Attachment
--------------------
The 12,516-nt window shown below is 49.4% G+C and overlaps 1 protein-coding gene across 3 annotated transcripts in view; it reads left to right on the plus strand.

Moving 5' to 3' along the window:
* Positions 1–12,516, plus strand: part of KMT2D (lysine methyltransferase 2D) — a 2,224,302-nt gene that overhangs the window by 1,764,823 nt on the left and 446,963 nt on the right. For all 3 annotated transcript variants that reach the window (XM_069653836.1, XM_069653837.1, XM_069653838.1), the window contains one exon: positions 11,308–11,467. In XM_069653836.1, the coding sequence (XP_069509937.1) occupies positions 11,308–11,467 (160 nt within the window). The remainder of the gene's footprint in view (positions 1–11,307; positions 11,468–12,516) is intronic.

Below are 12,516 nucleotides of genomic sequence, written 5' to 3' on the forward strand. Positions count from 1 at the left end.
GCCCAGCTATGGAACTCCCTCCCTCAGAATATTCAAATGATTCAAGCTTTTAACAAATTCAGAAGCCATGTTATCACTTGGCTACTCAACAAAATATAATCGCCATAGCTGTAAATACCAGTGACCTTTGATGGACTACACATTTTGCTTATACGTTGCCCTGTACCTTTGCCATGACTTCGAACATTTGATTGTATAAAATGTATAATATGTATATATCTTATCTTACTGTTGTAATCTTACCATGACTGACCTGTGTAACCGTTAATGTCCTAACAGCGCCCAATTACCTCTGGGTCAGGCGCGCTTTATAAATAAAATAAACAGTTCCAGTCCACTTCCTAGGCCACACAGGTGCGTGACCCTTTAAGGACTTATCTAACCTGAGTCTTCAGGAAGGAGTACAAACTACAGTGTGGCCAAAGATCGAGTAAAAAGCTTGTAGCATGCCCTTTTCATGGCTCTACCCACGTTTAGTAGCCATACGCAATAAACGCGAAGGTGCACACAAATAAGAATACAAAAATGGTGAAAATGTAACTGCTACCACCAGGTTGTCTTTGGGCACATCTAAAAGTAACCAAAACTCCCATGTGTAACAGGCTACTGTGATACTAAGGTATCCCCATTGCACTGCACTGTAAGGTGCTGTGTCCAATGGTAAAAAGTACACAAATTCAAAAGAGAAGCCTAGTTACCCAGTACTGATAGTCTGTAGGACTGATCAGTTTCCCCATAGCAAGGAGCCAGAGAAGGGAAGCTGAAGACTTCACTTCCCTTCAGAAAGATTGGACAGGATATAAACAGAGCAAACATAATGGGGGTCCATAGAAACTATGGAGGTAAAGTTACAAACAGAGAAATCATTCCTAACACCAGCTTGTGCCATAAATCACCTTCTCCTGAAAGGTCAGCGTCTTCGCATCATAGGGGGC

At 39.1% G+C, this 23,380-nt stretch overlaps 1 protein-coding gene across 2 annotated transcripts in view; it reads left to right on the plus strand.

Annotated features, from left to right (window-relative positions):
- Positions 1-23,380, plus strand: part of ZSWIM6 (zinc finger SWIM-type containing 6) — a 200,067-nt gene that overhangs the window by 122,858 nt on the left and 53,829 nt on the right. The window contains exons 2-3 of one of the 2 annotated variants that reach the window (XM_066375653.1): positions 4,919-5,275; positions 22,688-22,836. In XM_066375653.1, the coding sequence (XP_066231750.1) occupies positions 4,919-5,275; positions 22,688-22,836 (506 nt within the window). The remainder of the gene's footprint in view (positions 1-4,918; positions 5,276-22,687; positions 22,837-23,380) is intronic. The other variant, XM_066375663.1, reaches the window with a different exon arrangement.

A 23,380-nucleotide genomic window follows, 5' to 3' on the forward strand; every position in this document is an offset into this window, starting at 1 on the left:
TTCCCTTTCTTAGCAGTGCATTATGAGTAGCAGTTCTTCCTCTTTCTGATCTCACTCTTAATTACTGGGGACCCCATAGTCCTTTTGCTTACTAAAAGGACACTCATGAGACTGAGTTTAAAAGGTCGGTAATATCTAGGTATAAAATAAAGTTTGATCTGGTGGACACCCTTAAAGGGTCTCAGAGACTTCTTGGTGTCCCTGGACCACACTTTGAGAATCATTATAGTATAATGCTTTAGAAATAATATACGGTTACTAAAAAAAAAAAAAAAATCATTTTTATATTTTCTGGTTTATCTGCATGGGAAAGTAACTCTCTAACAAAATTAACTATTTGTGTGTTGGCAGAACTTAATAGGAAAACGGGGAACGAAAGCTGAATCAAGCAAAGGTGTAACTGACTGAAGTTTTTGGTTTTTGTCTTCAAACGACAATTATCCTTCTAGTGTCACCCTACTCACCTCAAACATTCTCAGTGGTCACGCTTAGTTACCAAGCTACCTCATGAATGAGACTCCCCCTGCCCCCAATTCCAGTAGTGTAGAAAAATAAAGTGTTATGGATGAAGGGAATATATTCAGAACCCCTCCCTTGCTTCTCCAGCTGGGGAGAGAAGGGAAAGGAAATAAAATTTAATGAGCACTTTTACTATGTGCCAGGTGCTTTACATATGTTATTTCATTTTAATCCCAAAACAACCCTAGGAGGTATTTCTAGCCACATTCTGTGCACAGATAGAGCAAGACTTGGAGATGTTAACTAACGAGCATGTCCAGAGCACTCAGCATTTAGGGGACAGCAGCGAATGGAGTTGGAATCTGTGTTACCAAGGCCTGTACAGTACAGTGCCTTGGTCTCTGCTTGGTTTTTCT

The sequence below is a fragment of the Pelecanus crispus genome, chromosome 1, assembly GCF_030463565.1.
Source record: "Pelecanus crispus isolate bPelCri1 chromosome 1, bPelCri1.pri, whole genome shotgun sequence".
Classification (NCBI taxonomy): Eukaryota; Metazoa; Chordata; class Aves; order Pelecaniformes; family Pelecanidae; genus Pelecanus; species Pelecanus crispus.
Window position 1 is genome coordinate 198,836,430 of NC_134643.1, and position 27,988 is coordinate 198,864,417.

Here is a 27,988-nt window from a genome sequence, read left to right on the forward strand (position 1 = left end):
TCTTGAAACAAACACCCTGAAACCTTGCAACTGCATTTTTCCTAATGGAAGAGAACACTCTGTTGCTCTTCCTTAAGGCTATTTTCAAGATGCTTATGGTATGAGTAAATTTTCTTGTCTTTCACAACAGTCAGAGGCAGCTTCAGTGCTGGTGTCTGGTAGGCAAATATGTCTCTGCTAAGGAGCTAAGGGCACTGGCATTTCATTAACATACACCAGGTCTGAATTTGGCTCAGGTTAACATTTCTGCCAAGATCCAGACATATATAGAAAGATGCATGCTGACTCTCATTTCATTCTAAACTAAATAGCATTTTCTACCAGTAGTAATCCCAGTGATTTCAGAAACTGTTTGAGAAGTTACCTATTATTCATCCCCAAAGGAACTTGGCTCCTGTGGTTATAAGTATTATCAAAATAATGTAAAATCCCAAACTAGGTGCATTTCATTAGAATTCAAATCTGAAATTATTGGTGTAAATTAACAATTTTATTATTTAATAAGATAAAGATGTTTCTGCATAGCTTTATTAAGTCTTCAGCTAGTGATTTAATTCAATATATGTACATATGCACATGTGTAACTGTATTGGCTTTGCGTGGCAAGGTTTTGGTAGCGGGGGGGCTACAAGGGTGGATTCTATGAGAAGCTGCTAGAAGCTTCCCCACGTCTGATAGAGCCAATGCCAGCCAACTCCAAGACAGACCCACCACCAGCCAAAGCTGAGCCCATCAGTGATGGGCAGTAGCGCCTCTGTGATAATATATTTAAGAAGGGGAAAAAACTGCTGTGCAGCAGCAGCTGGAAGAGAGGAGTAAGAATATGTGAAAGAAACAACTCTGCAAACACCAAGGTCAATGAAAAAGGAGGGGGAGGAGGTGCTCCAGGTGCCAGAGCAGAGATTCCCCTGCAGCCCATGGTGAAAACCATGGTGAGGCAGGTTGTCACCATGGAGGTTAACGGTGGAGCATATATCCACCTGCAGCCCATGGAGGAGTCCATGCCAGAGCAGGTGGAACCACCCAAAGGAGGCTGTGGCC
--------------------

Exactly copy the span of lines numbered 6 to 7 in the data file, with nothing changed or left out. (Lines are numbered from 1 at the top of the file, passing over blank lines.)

At 39.1% G+C, this 23,380-nt stretch overlaps 1 protein-coding gene across 2 annotated transcripts in view; it reads left to right on the plus strand.

Annotated features, from left to right (window-relative positions):